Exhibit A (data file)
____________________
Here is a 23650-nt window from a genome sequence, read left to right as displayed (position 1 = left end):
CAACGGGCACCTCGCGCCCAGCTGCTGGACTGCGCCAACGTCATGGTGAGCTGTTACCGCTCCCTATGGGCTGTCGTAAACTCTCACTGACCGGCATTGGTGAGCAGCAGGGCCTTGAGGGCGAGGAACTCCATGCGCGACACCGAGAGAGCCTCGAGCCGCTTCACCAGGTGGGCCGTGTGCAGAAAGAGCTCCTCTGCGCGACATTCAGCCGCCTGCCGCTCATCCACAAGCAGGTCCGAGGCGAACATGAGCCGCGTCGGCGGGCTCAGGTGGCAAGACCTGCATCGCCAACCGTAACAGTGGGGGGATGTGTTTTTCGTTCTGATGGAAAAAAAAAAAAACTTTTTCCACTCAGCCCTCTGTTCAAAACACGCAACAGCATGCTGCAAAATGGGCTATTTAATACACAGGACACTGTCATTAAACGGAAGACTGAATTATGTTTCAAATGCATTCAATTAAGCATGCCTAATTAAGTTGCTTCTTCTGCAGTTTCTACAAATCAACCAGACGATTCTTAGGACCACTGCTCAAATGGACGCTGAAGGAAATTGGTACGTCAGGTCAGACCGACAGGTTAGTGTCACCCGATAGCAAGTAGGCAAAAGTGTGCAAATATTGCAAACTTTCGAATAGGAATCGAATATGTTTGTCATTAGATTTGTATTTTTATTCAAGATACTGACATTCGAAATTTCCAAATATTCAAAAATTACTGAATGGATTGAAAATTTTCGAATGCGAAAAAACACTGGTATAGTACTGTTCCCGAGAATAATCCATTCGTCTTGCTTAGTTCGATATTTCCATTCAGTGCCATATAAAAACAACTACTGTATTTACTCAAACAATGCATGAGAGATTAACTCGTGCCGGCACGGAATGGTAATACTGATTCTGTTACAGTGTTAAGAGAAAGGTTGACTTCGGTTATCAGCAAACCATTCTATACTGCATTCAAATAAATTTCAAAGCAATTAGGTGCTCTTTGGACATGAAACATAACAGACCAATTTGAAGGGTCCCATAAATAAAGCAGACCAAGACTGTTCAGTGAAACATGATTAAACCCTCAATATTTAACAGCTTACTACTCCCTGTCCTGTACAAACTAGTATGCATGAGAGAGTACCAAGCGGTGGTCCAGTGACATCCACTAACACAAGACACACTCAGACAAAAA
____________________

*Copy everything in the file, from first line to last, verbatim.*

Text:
Here is a 23650-nt window from a genome sequence, read left to right as displayed (position 1 = left end):
CAACGGGCACCTCGCGCCCAGCTGCTGGACTGCGCCAACGTCATGGTGAGCTGTTACCGCTCCCTATGGGCTGTCGTAAACTCTCACTGACCGGCATTGGTGAGCAGCAGGGCCTTGAGGGCGAGGAACTCCATGCGCGACACCGAGAGAGCCTCGAGCCGCTTCACCAGGTGGGCCGTGTGCAGAAAGAGCTCCTCTGCGCGACATTCAGCCGCCTGCCGCTCATCCACAAGCAGGTCCGAGGCGAACATGAGCCGCGTCGGCGGGCTCAGGTGGCAAGACCTGCATCGCCAACCGTAACAGTGGGGGGATGTGTTTTTCGTTCTGATGGAAAAAAAAAAAAACTTTTTCCACTCAGCCCTCTGTTCAAAACACGCAACAGCATGCTGCAAAATGGGCTATTTAATACACAGGACACTGTCATTAAACGGAAGACTGAATTATGTTTCAAATGCATTCAATTAAGCATGCCTAATTAAGTTGCTTCTTCTGCAGTTTCTACAAATCAACCAGACGATTCTTAGGACCACTGCTCAAATGGACGCTGAAGGAAATTGGTACGTCAGGTCAGACCGACAGGTTAGTGTCACCCGATAGCAAGTAGGCAAAAGTGTGCAAATATTGCAAACTTTCGAATAGGAATCGAATATGTTTGTCATTAGATTTGTATTTTTATTCAAGATACTGACATTCGAAATTTCCAAATATTCAAAAATTACTGAATGGATTGAAAATTTTCGAATGCGAAAAAACACTGGTATAGTACTGTTCCCGAGAATAATCCATTCGTCTTGCTTAGTTCGATATTTCCATTCAGTGCCATATAAAAACAACTACTGTATTTACTCAAACAATGCATGAGAGATTAACTCGTGCCGGCACGGAATGGTAATACTGATTCTGTTACAGTGTTAAGAGAAAGGTTGACTTCGGTTATCAGCAAACCATTCTATACTGCATTCAAATAAATTTCAAAGCAATTAGGTGCTCTTTGGACATGAAACATAACAGACCAATTTGAAGGGTCCCATAAATAAAGCAGACCAAGACTGTTCAGTGAAACATGATTAAACCCTCAATATTTAACAGCTTACTACTCCCTGTCCTGTACAAACTAGTATGCATGAGAGAGTACCAAGCGGTGGTCCAGTGACATCCACTAACACAAGACACACTCAGACAAAAA